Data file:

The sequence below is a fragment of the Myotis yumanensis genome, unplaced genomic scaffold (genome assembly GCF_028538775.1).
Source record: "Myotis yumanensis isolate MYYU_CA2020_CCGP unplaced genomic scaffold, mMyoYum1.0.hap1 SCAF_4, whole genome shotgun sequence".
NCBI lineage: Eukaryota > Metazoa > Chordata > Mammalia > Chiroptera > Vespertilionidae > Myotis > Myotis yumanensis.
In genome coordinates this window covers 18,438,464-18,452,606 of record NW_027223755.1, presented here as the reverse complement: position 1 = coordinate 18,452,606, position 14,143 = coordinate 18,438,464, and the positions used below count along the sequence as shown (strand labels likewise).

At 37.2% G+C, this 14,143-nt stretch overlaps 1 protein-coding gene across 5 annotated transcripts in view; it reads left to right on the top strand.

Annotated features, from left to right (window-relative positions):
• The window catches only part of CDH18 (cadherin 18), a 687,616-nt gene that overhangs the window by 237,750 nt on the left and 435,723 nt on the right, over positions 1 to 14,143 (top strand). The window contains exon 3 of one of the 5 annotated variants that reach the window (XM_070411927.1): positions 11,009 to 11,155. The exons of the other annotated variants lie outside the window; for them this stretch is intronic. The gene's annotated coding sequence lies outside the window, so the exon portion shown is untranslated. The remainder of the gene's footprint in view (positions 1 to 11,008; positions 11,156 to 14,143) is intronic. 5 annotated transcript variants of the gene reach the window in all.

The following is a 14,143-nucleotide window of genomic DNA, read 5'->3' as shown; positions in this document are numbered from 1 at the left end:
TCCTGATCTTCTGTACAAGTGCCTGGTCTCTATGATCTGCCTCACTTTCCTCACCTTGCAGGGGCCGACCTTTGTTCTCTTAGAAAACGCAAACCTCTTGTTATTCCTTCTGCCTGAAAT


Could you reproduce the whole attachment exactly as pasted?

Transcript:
The sequence below is a fragment of the Myotis yumanensis genome, unplaced genomic scaffold (genome assembly GCF_028538775.1).
Source record: "Myotis yumanensis isolate MYYU_CA2020_CCGP unplaced genomic scaffold, mMyoYum1.0.hap1 SCAF_4, whole genome shotgun sequence".
NCBI lineage: Eukaryota > Metazoa > Chordata > Mammalia > Chiroptera > Vespertilionidae > Myotis > Myotis yumanensis.
In genome coordinates this window covers 18,438,464-18,452,606 of record NW_027223755.1, presented here as the reverse complement: position 1 = coordinate 18,452,606, position 14,143 = coordinate 18,438,464, and the positions used below count along the sequence as shown (strand labels likewise).

At 37.2% G+C, this 14,143-nt stretch overlaps 1 protein-coding gene across 5 annotated transcripts in view; it reads left to right on the top strand.

Annotated features, from left to right (window-relative positions):
• The window catches only part of CDH18 (cadherin 18), a 687,616-nt gene that overhangs the window by 237,750 nt on the left and 435,723 nt on the right, over positions 1 to 14,143 (top strand). The window contains exon 3 of one of the 5 annotated variants that reach the window (XM_070411927.1): positions 11,009 to 11,155. The exons of the other annotated variants lie outside the window; for them this stretch is intronic. The gene's annotated coding sequence lies outside the window, so the exon portion shown is untranslated. The remainder of the gene's footprint in view (positions 1 to 11,008; positions 11,156 to 14,143) is intronic. 5 annotated transcript variants of the gene reach the window in all.

The following is a 14,143-nucleotide window of genomic DNA, read 5'->3' as shown; positions in this document are numbered from 1 at the left end:
TCCTGATCTTCTGTACAAGTGCCTGGTCTCTATGATCTGCCTCACTTTCCTCACCTTGCAGGGGCCGACCTTTGTTCTCTTAGAAAACGCAAACCTCTTGTTATTCCTTCTGCCTGAAAT